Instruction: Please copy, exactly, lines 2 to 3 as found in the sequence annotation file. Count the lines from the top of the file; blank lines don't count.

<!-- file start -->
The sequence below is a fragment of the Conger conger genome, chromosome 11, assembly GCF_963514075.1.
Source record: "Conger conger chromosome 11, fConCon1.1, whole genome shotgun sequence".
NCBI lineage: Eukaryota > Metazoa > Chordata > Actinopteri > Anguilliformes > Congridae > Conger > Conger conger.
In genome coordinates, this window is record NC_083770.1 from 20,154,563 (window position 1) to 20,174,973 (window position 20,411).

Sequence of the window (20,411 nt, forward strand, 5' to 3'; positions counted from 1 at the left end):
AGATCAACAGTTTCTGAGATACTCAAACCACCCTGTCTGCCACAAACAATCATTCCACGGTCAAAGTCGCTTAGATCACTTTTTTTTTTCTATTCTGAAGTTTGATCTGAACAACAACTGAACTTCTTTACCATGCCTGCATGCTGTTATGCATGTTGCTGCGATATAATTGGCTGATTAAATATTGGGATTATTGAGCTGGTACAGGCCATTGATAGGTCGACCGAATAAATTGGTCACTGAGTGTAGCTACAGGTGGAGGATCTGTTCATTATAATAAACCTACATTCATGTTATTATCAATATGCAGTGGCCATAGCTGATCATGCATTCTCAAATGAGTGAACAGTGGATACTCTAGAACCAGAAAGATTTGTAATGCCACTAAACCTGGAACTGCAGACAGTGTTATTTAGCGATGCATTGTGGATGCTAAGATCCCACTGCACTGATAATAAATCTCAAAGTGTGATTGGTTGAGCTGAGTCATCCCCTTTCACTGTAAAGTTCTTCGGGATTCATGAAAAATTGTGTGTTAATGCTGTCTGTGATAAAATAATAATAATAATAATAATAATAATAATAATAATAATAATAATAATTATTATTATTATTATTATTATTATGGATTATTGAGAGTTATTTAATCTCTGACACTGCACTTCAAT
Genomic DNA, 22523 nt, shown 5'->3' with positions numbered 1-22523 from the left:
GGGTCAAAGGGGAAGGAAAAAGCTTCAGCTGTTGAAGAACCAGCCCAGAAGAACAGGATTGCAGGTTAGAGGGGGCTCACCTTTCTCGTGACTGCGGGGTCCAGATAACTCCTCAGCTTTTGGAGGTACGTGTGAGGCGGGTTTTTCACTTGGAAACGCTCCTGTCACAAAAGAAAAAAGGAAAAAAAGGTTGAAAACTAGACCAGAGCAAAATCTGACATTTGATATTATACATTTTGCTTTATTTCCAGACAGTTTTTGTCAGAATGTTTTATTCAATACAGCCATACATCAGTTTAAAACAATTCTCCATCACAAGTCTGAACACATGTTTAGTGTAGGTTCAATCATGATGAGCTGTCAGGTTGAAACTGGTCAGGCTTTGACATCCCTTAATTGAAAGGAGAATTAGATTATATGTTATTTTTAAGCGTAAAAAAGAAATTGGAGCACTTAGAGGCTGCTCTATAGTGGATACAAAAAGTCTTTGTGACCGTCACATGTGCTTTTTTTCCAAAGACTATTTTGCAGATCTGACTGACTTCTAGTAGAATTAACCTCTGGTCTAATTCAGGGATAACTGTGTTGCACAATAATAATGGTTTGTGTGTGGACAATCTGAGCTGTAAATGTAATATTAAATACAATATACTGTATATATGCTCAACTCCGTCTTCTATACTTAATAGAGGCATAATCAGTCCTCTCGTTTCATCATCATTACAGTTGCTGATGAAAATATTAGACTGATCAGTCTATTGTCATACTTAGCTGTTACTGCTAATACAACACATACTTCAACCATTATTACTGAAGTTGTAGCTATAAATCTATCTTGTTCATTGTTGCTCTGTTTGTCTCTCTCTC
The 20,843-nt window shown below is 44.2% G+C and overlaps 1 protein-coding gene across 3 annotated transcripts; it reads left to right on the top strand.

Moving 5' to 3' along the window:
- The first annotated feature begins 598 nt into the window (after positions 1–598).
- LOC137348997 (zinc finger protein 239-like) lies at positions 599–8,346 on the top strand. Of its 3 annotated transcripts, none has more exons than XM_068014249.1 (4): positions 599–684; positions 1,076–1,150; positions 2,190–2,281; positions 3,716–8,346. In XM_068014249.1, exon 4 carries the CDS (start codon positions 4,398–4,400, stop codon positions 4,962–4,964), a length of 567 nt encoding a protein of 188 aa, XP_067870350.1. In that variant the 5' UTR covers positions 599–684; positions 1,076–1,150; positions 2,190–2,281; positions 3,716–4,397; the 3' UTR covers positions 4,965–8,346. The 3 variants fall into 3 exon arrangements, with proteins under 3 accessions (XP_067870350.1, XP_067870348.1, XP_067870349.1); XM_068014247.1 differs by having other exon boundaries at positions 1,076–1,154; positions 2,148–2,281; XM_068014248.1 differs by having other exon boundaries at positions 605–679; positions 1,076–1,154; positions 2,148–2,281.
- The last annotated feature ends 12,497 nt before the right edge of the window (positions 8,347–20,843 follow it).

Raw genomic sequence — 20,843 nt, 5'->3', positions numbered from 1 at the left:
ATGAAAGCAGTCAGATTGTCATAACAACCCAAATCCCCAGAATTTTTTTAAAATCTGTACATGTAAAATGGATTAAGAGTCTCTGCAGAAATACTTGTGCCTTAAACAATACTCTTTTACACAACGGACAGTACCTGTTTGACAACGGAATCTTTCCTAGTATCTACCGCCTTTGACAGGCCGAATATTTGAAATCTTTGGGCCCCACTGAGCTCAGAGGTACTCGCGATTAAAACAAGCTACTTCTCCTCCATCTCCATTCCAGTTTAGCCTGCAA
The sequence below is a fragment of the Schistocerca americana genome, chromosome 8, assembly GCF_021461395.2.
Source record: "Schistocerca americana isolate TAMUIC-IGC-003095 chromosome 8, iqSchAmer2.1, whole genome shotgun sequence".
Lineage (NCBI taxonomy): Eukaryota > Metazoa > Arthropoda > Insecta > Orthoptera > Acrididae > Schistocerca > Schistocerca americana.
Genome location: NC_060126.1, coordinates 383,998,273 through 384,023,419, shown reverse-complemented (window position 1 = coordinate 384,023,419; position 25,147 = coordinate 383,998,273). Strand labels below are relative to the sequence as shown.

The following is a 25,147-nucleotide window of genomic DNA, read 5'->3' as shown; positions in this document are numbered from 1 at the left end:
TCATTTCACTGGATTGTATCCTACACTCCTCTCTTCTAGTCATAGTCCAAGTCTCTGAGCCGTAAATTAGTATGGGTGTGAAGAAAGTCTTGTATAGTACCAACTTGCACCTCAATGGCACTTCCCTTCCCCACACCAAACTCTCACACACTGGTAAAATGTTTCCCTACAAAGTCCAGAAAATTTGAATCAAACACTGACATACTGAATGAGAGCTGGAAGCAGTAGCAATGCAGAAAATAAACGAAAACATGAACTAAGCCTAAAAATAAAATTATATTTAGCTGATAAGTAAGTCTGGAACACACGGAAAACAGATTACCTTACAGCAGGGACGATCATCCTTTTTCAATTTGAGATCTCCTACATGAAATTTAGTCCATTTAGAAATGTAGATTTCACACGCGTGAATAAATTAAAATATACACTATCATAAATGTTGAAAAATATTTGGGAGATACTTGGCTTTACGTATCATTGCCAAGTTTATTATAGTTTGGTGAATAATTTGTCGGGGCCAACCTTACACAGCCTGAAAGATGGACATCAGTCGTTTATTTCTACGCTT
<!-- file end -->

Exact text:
Source record: "Conger conger chromosome 11, fConCon1.1, whole genome shotgun sequence".
NCBI lineage: Eukaryota > Metazoa > Chordata > Actinopteri > Anguilliformes > Congridae > Conger > Conger conger.